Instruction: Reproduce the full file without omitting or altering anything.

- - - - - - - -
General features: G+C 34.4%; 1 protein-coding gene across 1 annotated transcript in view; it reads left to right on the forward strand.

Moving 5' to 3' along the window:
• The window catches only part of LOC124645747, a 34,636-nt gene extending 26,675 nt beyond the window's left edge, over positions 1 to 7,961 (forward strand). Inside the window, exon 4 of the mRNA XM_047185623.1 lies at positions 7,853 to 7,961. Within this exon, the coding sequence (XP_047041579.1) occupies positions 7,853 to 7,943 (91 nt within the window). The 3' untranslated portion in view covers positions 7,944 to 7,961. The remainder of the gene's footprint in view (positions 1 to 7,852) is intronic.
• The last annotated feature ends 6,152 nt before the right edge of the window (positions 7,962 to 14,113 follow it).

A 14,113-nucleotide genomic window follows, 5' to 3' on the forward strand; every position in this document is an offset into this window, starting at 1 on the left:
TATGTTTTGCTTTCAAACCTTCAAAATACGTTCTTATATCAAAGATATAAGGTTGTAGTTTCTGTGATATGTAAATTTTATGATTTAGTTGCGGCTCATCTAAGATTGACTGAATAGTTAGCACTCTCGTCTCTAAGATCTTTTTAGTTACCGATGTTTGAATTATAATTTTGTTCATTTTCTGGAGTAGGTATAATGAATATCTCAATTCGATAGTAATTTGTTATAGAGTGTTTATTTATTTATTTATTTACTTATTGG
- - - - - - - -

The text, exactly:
General features: G+C 34.4%; 1 protein-coding gene across 1 annotated transcript in view; it reads left to right on the forward strand.

Moving 5' to 3' along the window:
• The window catches only part of LOC124645747, a 34,636-nt gene extending 26,675 nt beyond the window's left edge, over positions 1 to 7,961 (forward strand). Inside the window, exon 4 of the mRNA XM_047185623.1 lies at positions 7,853 to 7,961. Within this exon, the coding sequence (XP_047041579.1) occupies positions 7,853 to 7,943 (91 nt within the window). The 3' untranslated portion in view covers positions 7,944 to 7,961. The remainder of the gene's footprint in view (positions 1 to 7,852) is intronic.
• The last annotated feature ends 6,152 nt before the right edge of the window (positions 7,962 to 14,113 follow it).

A 14,113-nucleotide genomic window follows, 5' to 3' on the forward strand; every position in this document is an offset into this window, starting at 1 on the left:
TATGTTTTGCTTTCAAACCTTCAAAATACGTTCTTATATCAAAGATATAAGGTTGTAGTTTCTGTGATATGTAAATTTTATGATTTAGTTGCGGCTCATCTAAGATTGACTGAATAGTTAGCACTCTCGTCTCTAAGATCTTTTTAGTTACCGATGTTTGAATTATAATTTTGTTCATTTTCTGGAGTAGGTATAATGAATATCTCAATTCGATAGTAATTTGTTATAGAGTGTTTATTTATTTATTTATTTACTTATTGG